6 Iyar, 5778 / April 21, 2018
By Rabbi Gliebe
This Week's Readings:
Torah: Leviticus 12:1-15:33
Haftarah: 2 Kings 7:3-20
Brit Chadashah: Romans 10:13-17
After I became a believer in Messiah Yeshua at the age of 15, I soon found that almost all of my friends began to “unfriend” me. This partly came about because I was no longer doing the things I used to do, but mostly this happened because I was openly passionate, and sometimes too insistent, about my new faith. Most of my friends just didn’t want to hear what I was saying to them about Yeshua. It didn’t take long for me to feel like a complete outsider. In time I learned to better communicate my faith, as well as to accept life as an outsider for Messiah Yeshua within the Jewish community.
In the Torah portion today, we read about the laws for the unclean. As I was reading through the passages, especially when I got to chapter 15, I realized that probably every one of us has fallen into the category of unclean at some point in our lives. There is really no way around it, we have all experienced some kind of nasty discharge from a scab or scratch or something. Of all the ways to be unclean, leprosy was definitely the worst. Lepers were not only unclean, they were cast out of the city. As a leper you lived a life outside of the community.
Surprisingly, in the Haftarah portion, we read of how G-d used four lepers to save Samaria. Samaria was the capitol of the Northern Kingdom which had been at war with Aram for years. Aram had put Samaria under siege and things got very bad– people were starving and dying. Actually, the starvation was so bad that at the end of the last chapter, people were resorting to cannibalism to survive. Even after the atrocious events at the end of chapter 6, chapter 7 opens with a promise that G-d is going to save Samaria. Did they deserve it? Absolutely not! They were a rebellious nation toward G-d, and if G-d were to save anyone at this time, it should have been Jerusalem not Samaria. But G-d showed His mercy anyway. Now remember who lepers were in the context of Israel: they were unclean, cast out of the city, cursed and untrustworthy. No one in Samaria wanted these people around, and yet the lepers still decided to share the life-saving good news with their people.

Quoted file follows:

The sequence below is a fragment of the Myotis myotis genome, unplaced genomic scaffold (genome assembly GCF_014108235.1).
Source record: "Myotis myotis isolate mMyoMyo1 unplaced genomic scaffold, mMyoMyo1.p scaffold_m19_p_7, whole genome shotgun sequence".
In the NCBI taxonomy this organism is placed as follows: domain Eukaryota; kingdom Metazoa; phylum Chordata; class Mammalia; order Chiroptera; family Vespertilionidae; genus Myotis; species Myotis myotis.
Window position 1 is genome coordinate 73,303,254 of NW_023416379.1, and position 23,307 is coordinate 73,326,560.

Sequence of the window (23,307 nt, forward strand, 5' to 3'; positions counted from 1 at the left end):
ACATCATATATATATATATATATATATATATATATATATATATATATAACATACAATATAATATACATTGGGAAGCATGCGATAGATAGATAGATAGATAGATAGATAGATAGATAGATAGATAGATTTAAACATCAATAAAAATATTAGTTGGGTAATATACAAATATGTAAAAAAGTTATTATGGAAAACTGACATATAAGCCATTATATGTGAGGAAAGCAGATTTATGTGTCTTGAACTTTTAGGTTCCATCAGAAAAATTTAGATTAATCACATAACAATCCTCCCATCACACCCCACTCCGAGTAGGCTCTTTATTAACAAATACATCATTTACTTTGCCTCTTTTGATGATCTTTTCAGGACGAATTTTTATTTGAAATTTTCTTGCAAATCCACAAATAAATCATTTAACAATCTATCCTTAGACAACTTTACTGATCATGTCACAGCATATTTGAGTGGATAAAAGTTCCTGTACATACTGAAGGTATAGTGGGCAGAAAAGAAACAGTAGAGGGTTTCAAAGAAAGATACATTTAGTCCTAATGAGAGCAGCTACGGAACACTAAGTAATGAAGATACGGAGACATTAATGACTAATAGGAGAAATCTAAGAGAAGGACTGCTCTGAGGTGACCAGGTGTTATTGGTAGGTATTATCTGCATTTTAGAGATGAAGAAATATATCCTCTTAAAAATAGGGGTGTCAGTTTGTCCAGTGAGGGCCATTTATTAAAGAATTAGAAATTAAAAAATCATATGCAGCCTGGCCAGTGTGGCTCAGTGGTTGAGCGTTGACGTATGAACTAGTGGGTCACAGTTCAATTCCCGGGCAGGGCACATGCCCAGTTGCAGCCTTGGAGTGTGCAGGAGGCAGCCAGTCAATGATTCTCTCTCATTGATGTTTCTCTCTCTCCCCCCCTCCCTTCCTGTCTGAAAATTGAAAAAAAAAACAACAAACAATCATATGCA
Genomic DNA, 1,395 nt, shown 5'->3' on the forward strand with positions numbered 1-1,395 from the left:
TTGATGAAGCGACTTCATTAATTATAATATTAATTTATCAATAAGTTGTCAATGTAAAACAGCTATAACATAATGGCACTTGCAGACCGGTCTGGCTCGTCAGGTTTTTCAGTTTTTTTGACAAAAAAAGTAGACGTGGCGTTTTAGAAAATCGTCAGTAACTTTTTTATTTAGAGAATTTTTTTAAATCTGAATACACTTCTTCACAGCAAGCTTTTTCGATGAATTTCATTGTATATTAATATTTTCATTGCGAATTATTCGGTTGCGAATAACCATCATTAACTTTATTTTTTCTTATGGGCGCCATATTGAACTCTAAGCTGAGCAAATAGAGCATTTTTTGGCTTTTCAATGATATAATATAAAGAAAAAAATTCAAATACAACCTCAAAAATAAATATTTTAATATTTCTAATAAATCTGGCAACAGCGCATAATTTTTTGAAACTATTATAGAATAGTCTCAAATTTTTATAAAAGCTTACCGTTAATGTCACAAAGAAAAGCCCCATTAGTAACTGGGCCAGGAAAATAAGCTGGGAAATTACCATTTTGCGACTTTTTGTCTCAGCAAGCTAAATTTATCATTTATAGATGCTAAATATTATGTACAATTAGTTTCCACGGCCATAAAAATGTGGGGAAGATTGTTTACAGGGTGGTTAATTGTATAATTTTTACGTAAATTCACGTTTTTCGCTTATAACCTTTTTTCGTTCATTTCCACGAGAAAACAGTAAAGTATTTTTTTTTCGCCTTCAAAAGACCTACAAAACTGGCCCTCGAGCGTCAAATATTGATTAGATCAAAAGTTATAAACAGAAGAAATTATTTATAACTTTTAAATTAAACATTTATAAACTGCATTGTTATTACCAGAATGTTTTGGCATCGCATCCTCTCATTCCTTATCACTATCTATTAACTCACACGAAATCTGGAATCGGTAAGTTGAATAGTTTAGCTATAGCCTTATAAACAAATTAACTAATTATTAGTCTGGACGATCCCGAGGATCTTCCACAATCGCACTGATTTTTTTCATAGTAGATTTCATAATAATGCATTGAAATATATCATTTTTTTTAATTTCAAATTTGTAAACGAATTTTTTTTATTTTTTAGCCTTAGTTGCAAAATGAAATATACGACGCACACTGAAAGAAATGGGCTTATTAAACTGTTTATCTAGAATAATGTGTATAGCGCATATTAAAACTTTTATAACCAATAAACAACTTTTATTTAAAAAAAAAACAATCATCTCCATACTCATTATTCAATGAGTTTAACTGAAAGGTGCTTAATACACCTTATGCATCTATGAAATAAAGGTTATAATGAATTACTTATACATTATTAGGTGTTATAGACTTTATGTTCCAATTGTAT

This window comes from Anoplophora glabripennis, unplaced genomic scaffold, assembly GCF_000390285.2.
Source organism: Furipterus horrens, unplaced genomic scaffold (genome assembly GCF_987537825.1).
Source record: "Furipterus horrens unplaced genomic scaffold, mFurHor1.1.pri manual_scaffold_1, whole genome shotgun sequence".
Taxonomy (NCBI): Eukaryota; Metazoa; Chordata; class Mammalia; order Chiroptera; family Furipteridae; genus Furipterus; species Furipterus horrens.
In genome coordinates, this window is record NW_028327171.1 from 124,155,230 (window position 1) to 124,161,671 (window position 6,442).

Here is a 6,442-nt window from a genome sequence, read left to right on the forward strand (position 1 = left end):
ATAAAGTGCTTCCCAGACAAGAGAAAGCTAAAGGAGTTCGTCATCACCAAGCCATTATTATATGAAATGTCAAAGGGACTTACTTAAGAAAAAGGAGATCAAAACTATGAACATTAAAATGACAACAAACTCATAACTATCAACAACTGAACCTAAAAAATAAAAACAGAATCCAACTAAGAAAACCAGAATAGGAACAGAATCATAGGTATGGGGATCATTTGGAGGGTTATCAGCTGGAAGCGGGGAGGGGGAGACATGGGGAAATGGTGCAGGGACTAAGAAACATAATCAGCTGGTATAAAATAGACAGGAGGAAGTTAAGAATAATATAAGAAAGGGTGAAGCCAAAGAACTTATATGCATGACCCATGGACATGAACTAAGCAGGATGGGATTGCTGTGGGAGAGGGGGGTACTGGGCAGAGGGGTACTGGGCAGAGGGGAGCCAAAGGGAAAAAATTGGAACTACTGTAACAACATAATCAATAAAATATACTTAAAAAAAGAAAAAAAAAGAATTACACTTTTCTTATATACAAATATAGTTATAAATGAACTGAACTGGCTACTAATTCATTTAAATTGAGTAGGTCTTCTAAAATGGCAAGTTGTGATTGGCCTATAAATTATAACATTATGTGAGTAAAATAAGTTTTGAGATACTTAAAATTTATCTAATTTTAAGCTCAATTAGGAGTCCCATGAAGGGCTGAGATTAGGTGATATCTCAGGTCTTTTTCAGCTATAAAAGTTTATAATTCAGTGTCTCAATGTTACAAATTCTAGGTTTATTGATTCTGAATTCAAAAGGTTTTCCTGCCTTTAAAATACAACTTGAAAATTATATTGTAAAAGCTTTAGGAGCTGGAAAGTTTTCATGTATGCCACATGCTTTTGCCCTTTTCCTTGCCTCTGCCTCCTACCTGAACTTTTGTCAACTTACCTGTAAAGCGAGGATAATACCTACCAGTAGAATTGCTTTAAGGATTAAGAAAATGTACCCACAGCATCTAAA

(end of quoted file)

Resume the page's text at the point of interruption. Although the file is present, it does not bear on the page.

In the Brit Chadashah portion Paul asks the rhetorical question “How?” How will they believe the good news? How will they hear the good news? How will anyone hear the good news if nobody preaches it? If the lepers had not shared the good news of what they had found, the people of Samaria would not have known it and they would have died of starvation. If we don’t share the good news of Messiah Yeshua with our people, they will not hear it, nor will they believe and take hold of everlasting life.
What have you done lately
to share G-d’s message with the people around you? The lepers that found the Aramean camp empty had
two choices: to keep the message to themselves or share it with their people. Sometimes
we are afraid of sharing our faith because we are afraid we won’t be taken
seriously; we won’t be accepted and trusted. The reality is that sometimes we
are treated the way the lepers were treated; we are put “outside the camp”. But
that didn’t stop the lepers of Samaria and it shouldn’t stop us. People may
consider us outcasts from the Jewish community because of our belief in
Messiah, but the truth is that we have been called to speak up about our
Messiah Yeshua, regardless of how people view us, including our Jewish family